The Legal Sector Affinity Group (LSAG) has reviewed and redrafted the UK legal sector AML Guidance, which has been approved by HM Treasury.
The updated version expands upon the previous AML guidance released after the implementation of the Money Laundering, Terrorist Financing and Transfer of Funds (Information on the Payer) Regulations 2017 and incorporates subsequent amendments implemented via:
The LSAG has published an addendum to the guidance on 1 December 2023. This is awaiting HM Treasury approval.
The LSAG has also provided further guidance for specialist areas of legal practice. This guidance – known as Part 2 – has been published in three sections:
Parts 2b and 2c are intended to provide supplementary information in addition to the main Part 1 AML guidance, in order to help those working in these specific areas and should be read in conjunction with Part 1.
Part 2a is not relevant for those under the AML supervision of CILEx Regulation.
From time to time, the LSAG group issues advisory notes. While they do not have the same standing as the LSAG guidance, as they are not approved by HM Treasury, they still contain useful content and express the expectations of the Legal Sector Professional Body Supervisors.
At the beginning of the Covid 19 outbreak, LSAG issued an advisory note on changes to risk caused by the different ways of working, the need to social distance and the changes in the market. In view of the permanence of some of the changes to ways of working LSAG have revised this advisory note so it continues to be relevant. In time we will seek to wind elements of this into the formal LSAG guidance.
This content is split into two notes:
1. Remote Working, Client Interaction and associated use of AML technology
2. Impacts of economic instability
The LSAG has provided further guidance exploring the key risks arising from the legal and illegal use of IVTS in the Chinese context, along with the circumvention of Chinese foreign currency controls. It also provides practical measures to help you mitigate these risks.
We are required to set out information on money laundering and terrorist financing risk that we consider is relevant to those we supervise. We have identified and assessed the international and domestic risks of money laundering and terrorist financing to which you are subject. The information in this sectoral risk assessment is designed to assist our firms in carrying out their own money laundering and terrorist financing risk assessment.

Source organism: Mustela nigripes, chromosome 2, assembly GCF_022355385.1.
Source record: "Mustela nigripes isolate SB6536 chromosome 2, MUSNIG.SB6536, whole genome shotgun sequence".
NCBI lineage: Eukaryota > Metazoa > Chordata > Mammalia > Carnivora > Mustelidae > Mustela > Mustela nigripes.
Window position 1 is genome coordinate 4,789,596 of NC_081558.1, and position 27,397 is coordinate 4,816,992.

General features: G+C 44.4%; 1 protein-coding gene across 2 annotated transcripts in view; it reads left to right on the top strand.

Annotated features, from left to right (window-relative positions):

The 2020 National Risk Assessment, carried out by HM Treasury and the Home Office, identifies risks around services, sectors and entities and encourages vigilance in the higher areas of risk. It sets out the key money laundering and terrorist financing risks for the UK, how these have changed since the UK’s last NRA was published in 2017, and the action taken since 2017 to address these risks. Firms should refer to this in preparation of their own risk assessments, so they can understand both the general threats that the UK faces, as well as those specific to the particular areas of work that they carry out.
On 7 December 2018 the Financial Action Task Force (FATF) published its mutual evaluation report (MER) of the United Kingdom’s Anti-Money Laundering/Counter-Terrorist Financing regime (available here). The report recognises that the UK’s AML/CTF regime is the strongest of any country assessed to date. It also recognises the private sector’s extensive engagement in the production of the two National Risk Assessments (NRAs) and the success of the Joint Money Laundering Intelligence Taskforce (JMLIT).
Since 10 January 2020, the definition of a tax adviser under the money laundering regulations has changed and become wider in scope. This guidance may help you determine whether work you carry out is now within the scope of the regulations.
The Joint Money Laundering Steering Group (JMLSG) published in August 2020 new guidance to financial institutions on the operation of pooled client accounts. This guidance may have significant implications for legal firms in terms of their AML arrangements, the operation of their client accounts, and the obligations/restrictions imposed upon them by their banking providers. Firms should study the guidance which is on the menu to on the left of this page, and consider how they may respond to any requests from a bank.
This reporting breaches guidance document may help you to understand your requirements under the regulations, to report breaches and determine the circumstances in which breaches must be reported.